Welcome to Clay and Limestone's monthly celebration of wildflowers. Everyone knows that  I celebrate wildflowers every day, but, I wanted to have a big celebration every month, so that my wildflower loving friends from all over this great big beautiful planet could join in.

Wildflower Wednesday is about sharing wildflowers from your part of the world, they don't have to be in bloom. It doesn't matter if we sometimes show the same plants; how they grow and thrive in your garden is what matters most. I hope you join the celebration...It's always the fourth Wednesday of the month!



Gail Eichelberger is a gardener and therapist in Middle Tennessee. She loves wildflowers and native plants and thoroughly enjoys writing about the ones she grows at Clay and Limestone. She reminds all that the words and images are the property of the author and cannot be used without written permission.

18 comments:

  1. I am not familiar with this one, and was surprised when I saw on the map that it is native to Nebraska. Thank you for the information!

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    Replies
    1. If I have any luck collecting seeds I will share with you.

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  2. I'm so glad you profiled this plant because I am not familiar with it. I have dry shade too and I love the idea of growing in pots to fill in spaces under the trees. I'll be looking for this one at our next native plant sale.

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    Replies
    1. Karin, If I successfully save seeds I will share lthem with you.

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  3. This one is new to me. I especially love this sentence in your post: "But, I see the flowers through my wildlife value screen!" Great article.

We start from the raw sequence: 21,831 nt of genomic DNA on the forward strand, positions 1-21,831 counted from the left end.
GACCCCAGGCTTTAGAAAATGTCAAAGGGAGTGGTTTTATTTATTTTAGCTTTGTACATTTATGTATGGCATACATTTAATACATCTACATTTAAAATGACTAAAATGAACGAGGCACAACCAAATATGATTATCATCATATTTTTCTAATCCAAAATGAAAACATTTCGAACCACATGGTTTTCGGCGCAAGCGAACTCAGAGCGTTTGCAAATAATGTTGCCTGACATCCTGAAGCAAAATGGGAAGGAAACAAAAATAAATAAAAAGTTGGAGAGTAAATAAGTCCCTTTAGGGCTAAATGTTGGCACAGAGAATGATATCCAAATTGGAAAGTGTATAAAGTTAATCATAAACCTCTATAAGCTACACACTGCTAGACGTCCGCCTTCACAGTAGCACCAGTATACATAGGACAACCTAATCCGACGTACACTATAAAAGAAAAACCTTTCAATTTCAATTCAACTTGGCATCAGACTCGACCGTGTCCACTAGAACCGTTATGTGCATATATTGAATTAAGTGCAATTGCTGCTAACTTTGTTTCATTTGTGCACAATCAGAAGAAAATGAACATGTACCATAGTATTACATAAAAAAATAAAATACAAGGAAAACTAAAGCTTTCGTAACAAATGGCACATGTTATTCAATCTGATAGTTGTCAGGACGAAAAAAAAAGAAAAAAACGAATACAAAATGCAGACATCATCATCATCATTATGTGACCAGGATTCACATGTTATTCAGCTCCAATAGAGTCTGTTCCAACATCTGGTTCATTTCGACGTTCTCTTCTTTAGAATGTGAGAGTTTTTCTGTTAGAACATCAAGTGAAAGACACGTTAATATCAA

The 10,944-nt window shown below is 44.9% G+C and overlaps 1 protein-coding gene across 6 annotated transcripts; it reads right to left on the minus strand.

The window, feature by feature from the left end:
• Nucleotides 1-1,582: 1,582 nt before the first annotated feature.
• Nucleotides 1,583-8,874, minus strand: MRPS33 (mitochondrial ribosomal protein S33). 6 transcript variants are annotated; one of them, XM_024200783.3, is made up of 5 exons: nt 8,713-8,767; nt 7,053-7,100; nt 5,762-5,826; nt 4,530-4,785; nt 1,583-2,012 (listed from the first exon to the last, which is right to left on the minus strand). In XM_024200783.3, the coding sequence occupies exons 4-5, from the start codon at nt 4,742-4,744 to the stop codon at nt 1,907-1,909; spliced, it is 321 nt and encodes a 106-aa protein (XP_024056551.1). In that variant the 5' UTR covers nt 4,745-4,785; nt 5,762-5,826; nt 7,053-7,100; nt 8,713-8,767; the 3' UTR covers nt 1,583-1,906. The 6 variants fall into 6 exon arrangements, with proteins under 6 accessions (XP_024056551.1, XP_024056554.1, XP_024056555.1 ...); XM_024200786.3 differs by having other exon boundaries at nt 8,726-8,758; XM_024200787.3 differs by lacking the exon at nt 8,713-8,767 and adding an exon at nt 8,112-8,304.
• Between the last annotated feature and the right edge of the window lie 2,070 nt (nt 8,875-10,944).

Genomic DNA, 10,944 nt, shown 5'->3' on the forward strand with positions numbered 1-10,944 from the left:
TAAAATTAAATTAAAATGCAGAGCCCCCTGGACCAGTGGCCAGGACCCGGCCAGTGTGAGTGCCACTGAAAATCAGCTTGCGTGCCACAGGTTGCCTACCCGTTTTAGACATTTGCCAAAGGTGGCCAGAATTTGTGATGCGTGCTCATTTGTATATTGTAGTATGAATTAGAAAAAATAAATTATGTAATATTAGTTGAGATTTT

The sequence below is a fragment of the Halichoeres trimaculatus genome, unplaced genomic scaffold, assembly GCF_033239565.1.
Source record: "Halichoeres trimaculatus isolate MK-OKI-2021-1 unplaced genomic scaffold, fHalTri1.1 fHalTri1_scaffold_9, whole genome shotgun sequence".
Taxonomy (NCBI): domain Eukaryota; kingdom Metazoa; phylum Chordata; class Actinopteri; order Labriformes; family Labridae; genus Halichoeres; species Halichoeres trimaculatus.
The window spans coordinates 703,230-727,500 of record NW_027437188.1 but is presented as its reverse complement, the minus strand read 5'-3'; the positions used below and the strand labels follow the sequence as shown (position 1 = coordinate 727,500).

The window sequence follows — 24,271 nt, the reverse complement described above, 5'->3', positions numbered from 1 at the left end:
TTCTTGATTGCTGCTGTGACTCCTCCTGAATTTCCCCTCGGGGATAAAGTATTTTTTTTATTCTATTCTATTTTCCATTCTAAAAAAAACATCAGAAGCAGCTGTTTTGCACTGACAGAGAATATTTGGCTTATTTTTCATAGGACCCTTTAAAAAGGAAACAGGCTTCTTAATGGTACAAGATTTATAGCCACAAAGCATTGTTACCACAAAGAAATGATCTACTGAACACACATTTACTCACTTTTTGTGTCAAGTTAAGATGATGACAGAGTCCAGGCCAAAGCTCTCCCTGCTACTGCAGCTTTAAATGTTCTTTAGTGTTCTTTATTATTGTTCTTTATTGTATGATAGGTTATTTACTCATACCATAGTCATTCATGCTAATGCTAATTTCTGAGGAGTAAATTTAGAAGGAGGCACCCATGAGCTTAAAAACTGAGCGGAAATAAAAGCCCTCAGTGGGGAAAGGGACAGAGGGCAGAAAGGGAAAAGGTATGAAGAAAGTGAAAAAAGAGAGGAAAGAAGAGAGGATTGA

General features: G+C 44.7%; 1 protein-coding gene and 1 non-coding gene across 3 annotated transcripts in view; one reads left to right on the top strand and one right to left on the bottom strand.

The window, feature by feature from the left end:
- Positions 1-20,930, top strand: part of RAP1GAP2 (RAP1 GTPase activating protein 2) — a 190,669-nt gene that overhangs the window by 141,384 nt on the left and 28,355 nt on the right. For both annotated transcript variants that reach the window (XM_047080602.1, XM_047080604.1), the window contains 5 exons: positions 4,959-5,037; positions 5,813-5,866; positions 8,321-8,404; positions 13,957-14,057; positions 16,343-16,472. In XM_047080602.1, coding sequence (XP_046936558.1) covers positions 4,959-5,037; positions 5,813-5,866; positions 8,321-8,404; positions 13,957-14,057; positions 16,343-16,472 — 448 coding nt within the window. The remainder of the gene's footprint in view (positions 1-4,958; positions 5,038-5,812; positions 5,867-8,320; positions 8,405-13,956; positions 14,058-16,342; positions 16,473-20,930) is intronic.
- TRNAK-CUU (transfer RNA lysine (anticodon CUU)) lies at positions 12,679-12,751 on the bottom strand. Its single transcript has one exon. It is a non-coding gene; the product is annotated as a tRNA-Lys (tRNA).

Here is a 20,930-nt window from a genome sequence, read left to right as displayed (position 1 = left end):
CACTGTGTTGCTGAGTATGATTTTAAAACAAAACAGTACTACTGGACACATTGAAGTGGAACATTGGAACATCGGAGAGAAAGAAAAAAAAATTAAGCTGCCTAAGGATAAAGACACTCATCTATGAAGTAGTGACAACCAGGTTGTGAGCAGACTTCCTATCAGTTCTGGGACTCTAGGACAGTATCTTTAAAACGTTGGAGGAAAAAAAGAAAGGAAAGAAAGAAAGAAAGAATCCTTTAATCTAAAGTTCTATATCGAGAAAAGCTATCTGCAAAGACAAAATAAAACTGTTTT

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    Replies
    1. Thank you...I do view the world through that screen/filter!

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  4. I have seen this plant in my garden both here (60 miles south of Nashville, Tennessee, USA) and at my previous home in Nashville. I marvelled that it looked like a poinsettia as I ripped it up. Not any more. When it returns, as I am sure it will, I will let it live and spread into the woods. I am already thinking of places it will like.

    Gail, thanks for the information and for hosting this linkup.

    Jeannie @ GetMeToTheCountry

    ReplyDelete
  5. Great photos of a very interesting plant.
    At one time I had several Wild Poinsettia plants, but I cannot remember what happened to them.
    Happy Wildflower Wednesday!

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  6. I know I have seen this before but not around here. It is a pretty plant.

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  7. I like this plant. I'll have to consider a place appropriate for it. But I'm definitely adding Euphorbia corollata for next year. I fell in love with it recently. I hope it will like my garden.

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  8. I only recently came across Wild Poinsettia on a plant list for gulf coast islands and marshes. It is very pretty. I hope it shows up in our market somewhere.

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  9. No Poinsettia here, but two and counting Euphorbias. And the few more I have been introduced to on our botanical mountain hikes.

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  10. I can see the resemblance to poinsettia. I don't think any euphorbias grow naturally around here.

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  11. I had never heard of wild poinsettia before - and I can't believe it would be hardy here. I'll have to keep an eye out.

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  12. I learned so much from this post. I didn't know about this plant - and I'm surprised to learn that it is native to Illinois!

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  13. I had forgotten poinsettia is a euphorbia! I also had no idea that it grew wild in NC. Hmmm (rubs hands together)

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  14. I’ve never heard of wild poinsettia, and didn’t make the connection that they were euphorbias!

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  15. Great post! I've never heard of wild poinsettia before.

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Let us be grateful to people who make us happy;
they are the charming gardeners
who make our souls blossom.